Several regions across Italy have recently ‘banned’ ticket redemption games, considering these games to fall under the classification of a ‘gambling device’. Italian amusement game operators continue their on-going legal battle to once and for all exempt skill amusement games country-wide from the broad definitions of gambling machines, that are a completely different animal.
Reported by InterFun: “As a result, a number of senior arcade operators in Italy distanced themselves from the gambling machine market and even withdrew from the annual AWP-dominated Enada trade show. Instead, they held their own [trade show], dubbed FEE, and have taken on [retained] The University of Rome to provide an in-depth study of ticket redemption to independently exhibit that it is not gambling.
Last week, in concert with the national trade association, SAPAR and other interested trade bodies, including the new association ASGI, met in Rome to discuss progress.” EUROMAT (European Gaming and Amusement Federation) sent a delegation.
At this gathering, it was announced that the first phase of the study titled “Behaviour of Users of Games With and Without Ticket Redemption,” will be presented on March 12. EUROMAT has scheduled one of its meetings to take place concurrently with the University of Rome presentation that will take place at the beginning of the Rimini Amusement Expo.
It should be noted that France has also banned ticket redemption games. Most of the major trade associations in Europe that represent gaming as well as amusements are highly motivated to combine their knowledge and present it to the appropriate legislators. We are informed that Germany, UK, Croatia, and the Netherlands will be well represented.
Alessandro Lama, the spokesman for Consorzio FEE, said: “European policy on ticket redemption must be a common one. This project will be repeated in Rimini with the presentation of the first phase of the study conducted by the university. Today the importance of monitoring the rights of children attending arcades and those of the entrepreneurs in the sector, all need legislative certainty to operate in a clear and healthy market. This is being highlighted. It is the sector itself that must assure the quality of the offer with a controlled and protected environment.”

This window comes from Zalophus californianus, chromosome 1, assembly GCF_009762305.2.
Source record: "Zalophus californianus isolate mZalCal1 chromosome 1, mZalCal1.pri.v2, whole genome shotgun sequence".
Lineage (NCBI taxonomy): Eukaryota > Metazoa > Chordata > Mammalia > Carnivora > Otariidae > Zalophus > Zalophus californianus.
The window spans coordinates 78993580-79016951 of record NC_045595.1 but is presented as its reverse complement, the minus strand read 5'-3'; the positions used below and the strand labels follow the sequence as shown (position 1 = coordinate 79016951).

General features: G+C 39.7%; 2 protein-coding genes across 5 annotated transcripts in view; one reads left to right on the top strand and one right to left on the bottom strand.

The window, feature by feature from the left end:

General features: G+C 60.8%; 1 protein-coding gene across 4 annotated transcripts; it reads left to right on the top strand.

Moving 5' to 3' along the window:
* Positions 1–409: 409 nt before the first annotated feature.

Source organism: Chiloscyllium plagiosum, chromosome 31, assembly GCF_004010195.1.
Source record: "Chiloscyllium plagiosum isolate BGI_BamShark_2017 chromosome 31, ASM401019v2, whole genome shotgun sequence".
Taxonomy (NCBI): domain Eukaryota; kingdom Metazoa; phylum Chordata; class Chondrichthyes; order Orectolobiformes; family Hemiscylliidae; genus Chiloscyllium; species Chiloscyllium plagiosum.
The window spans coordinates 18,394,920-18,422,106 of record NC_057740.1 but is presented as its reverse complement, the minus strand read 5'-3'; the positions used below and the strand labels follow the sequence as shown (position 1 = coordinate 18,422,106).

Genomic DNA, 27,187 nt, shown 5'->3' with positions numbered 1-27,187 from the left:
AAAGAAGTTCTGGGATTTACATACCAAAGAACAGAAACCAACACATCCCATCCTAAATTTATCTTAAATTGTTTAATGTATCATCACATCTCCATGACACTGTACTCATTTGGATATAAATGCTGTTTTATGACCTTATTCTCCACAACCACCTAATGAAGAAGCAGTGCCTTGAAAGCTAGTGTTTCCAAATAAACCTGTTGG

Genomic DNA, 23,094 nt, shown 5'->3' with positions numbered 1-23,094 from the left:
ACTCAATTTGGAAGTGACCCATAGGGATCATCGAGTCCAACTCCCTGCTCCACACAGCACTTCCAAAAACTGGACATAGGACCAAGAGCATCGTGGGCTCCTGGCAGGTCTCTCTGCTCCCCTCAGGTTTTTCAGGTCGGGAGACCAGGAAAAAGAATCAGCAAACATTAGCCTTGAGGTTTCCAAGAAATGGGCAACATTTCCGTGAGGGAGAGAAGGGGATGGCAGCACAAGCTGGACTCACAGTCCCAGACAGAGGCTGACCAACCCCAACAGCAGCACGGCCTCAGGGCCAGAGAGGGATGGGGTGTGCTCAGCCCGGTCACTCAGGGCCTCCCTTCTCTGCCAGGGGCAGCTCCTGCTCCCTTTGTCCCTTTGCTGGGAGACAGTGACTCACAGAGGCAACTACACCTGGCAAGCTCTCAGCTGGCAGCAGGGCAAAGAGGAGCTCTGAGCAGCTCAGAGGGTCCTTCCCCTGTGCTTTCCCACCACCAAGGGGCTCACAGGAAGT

What this could mean? I have been involved my entire business career (49 years) in fighting unfavorable legislation that first placed high licenses on video games, limited their placement to a few games per location, and in some instances outright banned them. Over time, our great industry, through its two great national associations AMOA and AAMA, has together fought many legal battles, separating the amusement game industry from the home game industry, by self-regulating content, creating fair and transparent age appropriate labeling practices, and ultimately swayed public opinion.
The same legal battles have been and are taking place within the redemption game and crane machine sectors. As a result, skill redemption and skill crane machines (even with maximum prize limits in many states, are thriving in the U.S. and the gambling industry is still expanding and growing in leaps in bounds.
The key here is ‘education’. Redemption games are not only fun for all, but are often a way for players to learn and develop skills through hand/eye coordination, brain development by solving strategic challenges, and learning how to save manage their points to redeem them for a desired prize in the future rather than fall pray to ‘instant gratification’. It is the job of our industry trade associations to lead this education battle, and the amusement game operators in Italy are to be commended for breaking off and starting this process. I also commend EUROMAT for taking on this challenge. EUROMAT represents ‘Social Responsibility in Gaming’ and has 18 national member associations from 12 European countries, as well as four corporate members.